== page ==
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Hope Graduate Combats Honour-Based Abuse

A career in social work is about so much more than just working with children - and this Liverpool Hope University graduate is living proof of that fact. 

Merfat Musleh completed a BA in Social Work at Hope, graduating in 2020.

Rather than working for a local authority, which can be a common career pathway for a social worker, Merfat has opted to work in the third sector. 

For Merfat, being embedded in a charity has equipped her to really affect change and make a difference. And her work with the charity Savera UK is vitally important. 

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Savera UK is a specialist organisation with a national remit and which campaigns to eliminate ‘honour’-based abuse (HBA) and harmful practices, including forced marriage and female genital mutilation (FGM). 

It also provides confidential, life-saving services to those at risk - regardless of age, culture, sexuality or gender – and works with key partners to conduct research, deliver training, raise awareness and provide one-to-one support to those at risk.

Merfat, a specialist HBA Support Worker, was kept particularly busy during the pandemic, when Savera UK experienced a spike in calls for help.

And Merfat has urged other social work graduates to consider operating in the third sector, too. 

The 25-year-old adds: “I didn’t start working for a local authority - and there’s a reason for that. At Hope we were taught about all the different definitions of social work.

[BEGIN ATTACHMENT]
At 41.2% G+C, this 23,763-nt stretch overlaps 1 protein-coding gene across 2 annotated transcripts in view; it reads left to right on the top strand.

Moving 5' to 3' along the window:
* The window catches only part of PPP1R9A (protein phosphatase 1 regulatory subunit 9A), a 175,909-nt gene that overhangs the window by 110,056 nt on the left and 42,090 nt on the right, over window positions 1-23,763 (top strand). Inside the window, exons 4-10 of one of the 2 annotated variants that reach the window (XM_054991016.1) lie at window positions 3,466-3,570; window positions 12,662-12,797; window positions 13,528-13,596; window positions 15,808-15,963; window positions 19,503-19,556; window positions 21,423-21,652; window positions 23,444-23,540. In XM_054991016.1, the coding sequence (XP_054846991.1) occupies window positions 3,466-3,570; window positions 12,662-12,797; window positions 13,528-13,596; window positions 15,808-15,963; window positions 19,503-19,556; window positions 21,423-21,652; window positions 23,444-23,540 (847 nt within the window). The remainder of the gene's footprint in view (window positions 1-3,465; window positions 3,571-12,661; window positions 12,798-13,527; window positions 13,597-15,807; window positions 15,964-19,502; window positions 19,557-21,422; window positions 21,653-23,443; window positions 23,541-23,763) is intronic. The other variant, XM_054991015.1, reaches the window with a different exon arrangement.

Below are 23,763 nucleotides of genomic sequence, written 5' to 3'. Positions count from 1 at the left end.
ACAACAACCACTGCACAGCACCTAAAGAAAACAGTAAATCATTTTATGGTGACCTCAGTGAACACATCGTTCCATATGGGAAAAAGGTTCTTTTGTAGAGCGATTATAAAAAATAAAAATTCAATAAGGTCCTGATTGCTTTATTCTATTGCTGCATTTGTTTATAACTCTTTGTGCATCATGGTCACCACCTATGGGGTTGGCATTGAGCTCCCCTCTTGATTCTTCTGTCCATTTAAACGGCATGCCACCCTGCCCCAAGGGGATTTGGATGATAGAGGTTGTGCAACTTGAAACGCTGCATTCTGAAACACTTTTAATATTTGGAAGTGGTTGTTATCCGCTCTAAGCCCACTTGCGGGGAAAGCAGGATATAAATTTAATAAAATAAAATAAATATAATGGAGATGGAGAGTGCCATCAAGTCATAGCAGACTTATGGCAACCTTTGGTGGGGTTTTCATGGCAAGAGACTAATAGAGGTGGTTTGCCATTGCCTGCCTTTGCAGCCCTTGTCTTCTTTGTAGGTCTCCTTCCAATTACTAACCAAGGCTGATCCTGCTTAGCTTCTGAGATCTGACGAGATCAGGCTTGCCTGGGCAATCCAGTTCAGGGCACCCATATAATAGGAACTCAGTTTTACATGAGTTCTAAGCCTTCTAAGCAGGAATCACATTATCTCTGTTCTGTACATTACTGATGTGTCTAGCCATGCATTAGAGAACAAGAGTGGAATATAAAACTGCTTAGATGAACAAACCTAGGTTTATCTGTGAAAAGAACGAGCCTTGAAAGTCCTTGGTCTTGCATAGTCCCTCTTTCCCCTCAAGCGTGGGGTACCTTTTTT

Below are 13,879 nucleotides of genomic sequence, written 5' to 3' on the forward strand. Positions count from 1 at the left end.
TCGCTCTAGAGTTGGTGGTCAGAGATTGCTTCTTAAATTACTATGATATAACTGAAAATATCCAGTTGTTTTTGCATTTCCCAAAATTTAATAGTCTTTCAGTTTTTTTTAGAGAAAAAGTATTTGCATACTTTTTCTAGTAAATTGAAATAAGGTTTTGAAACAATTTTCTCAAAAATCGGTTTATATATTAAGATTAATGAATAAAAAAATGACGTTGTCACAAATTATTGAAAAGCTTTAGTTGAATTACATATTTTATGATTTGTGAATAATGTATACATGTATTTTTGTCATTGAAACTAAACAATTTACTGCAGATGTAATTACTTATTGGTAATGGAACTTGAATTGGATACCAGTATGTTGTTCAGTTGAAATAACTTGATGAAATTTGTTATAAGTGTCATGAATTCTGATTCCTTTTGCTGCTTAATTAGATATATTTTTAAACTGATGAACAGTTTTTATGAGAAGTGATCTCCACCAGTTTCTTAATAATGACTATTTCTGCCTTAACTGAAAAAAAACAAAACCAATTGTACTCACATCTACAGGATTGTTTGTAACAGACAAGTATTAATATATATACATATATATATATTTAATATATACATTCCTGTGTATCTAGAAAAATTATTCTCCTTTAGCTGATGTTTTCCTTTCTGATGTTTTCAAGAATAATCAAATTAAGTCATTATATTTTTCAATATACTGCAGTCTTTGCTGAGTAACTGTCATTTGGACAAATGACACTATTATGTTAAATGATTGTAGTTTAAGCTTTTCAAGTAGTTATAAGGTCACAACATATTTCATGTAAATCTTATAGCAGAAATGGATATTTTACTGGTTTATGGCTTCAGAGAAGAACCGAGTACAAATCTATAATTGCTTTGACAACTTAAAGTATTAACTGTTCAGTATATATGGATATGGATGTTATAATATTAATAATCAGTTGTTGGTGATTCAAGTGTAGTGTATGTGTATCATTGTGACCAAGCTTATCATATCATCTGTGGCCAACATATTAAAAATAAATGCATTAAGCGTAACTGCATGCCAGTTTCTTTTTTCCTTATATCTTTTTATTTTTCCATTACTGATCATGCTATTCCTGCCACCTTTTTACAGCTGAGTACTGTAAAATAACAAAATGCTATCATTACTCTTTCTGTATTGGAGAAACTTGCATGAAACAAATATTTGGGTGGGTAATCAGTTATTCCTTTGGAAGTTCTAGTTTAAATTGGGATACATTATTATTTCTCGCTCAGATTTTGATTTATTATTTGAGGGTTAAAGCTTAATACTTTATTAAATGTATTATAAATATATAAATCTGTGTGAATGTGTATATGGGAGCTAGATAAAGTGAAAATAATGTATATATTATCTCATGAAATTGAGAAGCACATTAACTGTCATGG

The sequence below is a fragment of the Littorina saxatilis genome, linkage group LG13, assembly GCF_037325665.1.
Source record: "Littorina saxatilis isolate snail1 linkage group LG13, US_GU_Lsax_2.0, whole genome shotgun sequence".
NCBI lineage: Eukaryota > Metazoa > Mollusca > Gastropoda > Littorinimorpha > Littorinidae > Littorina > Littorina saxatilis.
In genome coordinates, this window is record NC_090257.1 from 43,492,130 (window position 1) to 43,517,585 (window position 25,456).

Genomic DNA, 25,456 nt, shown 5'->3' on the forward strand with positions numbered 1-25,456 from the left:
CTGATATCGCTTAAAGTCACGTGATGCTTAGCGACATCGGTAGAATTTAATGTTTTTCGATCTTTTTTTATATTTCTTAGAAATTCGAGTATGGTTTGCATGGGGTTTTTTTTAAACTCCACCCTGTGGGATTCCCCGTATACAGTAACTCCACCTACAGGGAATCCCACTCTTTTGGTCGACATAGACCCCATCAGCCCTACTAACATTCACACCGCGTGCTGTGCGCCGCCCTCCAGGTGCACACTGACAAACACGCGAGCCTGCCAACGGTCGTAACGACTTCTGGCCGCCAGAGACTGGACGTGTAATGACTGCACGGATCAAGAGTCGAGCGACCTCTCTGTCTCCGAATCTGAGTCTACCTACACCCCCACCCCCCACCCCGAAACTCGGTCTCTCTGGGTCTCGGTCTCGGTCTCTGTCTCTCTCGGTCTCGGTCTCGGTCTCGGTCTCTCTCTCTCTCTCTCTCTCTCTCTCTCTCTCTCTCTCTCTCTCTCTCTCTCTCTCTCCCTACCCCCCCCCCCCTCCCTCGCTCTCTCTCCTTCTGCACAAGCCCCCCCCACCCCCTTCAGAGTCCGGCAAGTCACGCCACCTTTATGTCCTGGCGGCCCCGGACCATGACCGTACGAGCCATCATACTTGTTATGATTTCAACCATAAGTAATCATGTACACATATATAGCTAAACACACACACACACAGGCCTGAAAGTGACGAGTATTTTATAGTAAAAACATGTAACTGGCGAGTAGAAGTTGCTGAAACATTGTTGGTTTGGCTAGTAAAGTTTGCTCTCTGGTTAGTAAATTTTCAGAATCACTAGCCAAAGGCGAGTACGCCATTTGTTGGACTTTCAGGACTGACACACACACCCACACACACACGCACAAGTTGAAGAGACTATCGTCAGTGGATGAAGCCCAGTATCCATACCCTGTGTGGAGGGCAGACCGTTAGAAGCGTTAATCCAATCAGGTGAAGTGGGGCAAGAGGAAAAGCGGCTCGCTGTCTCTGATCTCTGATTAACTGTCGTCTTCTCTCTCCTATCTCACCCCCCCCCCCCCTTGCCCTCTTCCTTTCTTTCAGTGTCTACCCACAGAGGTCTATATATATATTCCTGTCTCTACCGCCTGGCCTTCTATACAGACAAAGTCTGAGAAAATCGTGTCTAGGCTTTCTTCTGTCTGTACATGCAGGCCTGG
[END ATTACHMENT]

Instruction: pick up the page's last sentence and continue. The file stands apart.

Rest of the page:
“And that fed into my passion because I knew I wanted to do something more direct than, say, the procedural-based environment of social services. I wanted more flexibility in how I’m able to support someone, using my own creativity. 

“And I’d argue we need more trained social workers operating in the third sector. I’m in the minority, yet it fits perfectly into the category of what a social worker really is - it’s safeguarding while also being an advocate for our clients. Crucially, it’s also about social justice and equality.”

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Harmful practices and HBA cover a wide range of behaviours deemed to be ‘dishonourable’ in the eyes of perpetrators, from simply dressing outside family or cultural norms to refusing a marriage.

Savera UK says those who practice HBA and other harmful traditions believe what they are doing is right and often do not consider the practices as harmful or abusive. The perpetrator’s concern centres on how they will be seen by their extended family or the wider community if they do not protect the practice and adhere to the believed cultural norms.

The consequences for those at risk can be grave - including physical and physiological trauma, abandonment and even death.

There are an estimated 12 ‘honour’ killings a year in the UK and last year 141 of the referrals received by Savera UK were relating to victims of - or those at risk of - HBA and harmful practices

The most recent stats from Merseyside Police – where Savera UK is headquartered - show that in the 12 months between April 2020 and March 2021, a total of 30 incidents of ‘honour’-based abuse were reported to the force. Fewer incidents of Forced Marriage and FGM were reported.